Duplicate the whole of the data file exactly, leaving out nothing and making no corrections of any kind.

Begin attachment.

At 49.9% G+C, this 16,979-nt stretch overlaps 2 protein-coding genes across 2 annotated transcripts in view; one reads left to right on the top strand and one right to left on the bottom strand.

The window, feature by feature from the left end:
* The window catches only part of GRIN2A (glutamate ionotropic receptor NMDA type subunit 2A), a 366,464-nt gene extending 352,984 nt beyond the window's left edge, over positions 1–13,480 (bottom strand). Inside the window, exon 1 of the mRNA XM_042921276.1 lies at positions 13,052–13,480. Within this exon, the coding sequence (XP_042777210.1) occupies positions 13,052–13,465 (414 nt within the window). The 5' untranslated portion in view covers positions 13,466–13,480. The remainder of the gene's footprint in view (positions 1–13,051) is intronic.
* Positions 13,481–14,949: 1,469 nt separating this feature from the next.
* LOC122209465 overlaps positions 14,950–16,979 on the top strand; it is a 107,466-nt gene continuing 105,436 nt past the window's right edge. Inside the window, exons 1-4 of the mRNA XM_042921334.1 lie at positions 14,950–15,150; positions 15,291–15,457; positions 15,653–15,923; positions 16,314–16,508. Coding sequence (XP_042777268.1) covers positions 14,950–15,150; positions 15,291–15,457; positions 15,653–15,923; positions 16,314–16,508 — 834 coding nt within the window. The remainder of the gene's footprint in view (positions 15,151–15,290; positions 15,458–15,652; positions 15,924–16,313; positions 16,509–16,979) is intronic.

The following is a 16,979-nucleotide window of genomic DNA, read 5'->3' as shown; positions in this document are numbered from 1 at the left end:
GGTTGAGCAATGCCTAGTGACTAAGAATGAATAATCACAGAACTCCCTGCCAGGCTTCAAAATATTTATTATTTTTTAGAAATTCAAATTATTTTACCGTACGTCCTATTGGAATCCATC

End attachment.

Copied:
At 49.9% G+C, this 16,979-nt stretch overlaps 2 protein-coding genes across 2 annotated transcripts in view; one reads left to right on the top strand and one right to left on the bottom strand.

The window, feature by feature from the left end:
* The window catches only part of GRIN2A (glutamate ionotropic receptor NMDA type subunit 2A), a 366,464-nt gene extending 352,984 nt beyond the window's left edge, over positions 1–13,480 (bottom strand). Inside the window, exon 1 of the mRNA XM_042921276.1 lies at positions 13,052–13,480. Within this exon, the coding sequence (XP_042777210.1) occupies positions 13,052–13,465 (414 nt within the window). The 5' untranslated portion in view covers positions 13,466–13,480. The remainder of the gene's footprint in view (positions 1–13,051) is intronic.
* Positions 13,481–14,949: 1,469 nt separating this feature from the next.
* LOC122209465 overlaps positions 14,950–16,979 on the top strand; it is a 107,466-nt gene continuing 105,436 nt past the window's right edge. Inside the window, exons 1-4 of the mRNA XM_042921334.1 lie at positions 14,950–15,150; positions 15,291–15,457; positions 15,653–15,923; positions 16,314–16,508. Coding sequence (XP_042777268.1) covers positions 14,950–15,150; positions 15,291–15,457; positions 15,653–15,923; positions 16,314–16,508 — 834 coding nt within the window. The remainder of the gene's footprint in view (positions 15,151–15,290; positions 15,458–15,652; positions 15,924–16,313; positions 16,509–16,979) is intronic.

The following is a 16,979-nucleotide window of genomic DNA, read 5'->3' as shown; positions in this document are numbered from 1 at the left end:
GGTTGAGCAATGCCTAGTGACTAAGAATGAATAATCACAGAACTCCCTGCCAGGCTTCAAAATATTTATTATTTTTTAGAAATTCAAATTATTTTACCGTACGTCCTATTGGAATCCATC